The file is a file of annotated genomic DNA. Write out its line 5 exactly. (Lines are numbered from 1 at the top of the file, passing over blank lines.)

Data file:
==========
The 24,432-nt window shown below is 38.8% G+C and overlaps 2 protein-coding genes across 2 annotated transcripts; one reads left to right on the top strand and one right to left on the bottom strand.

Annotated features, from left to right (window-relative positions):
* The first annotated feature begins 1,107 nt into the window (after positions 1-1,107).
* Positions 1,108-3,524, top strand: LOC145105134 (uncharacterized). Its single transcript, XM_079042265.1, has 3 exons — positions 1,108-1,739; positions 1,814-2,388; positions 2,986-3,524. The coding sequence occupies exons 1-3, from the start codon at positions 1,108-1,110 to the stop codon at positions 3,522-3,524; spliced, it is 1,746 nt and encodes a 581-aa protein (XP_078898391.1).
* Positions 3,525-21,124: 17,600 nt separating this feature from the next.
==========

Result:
* Positions 3,525-21,124: 17,600 nt separating this feature from the next.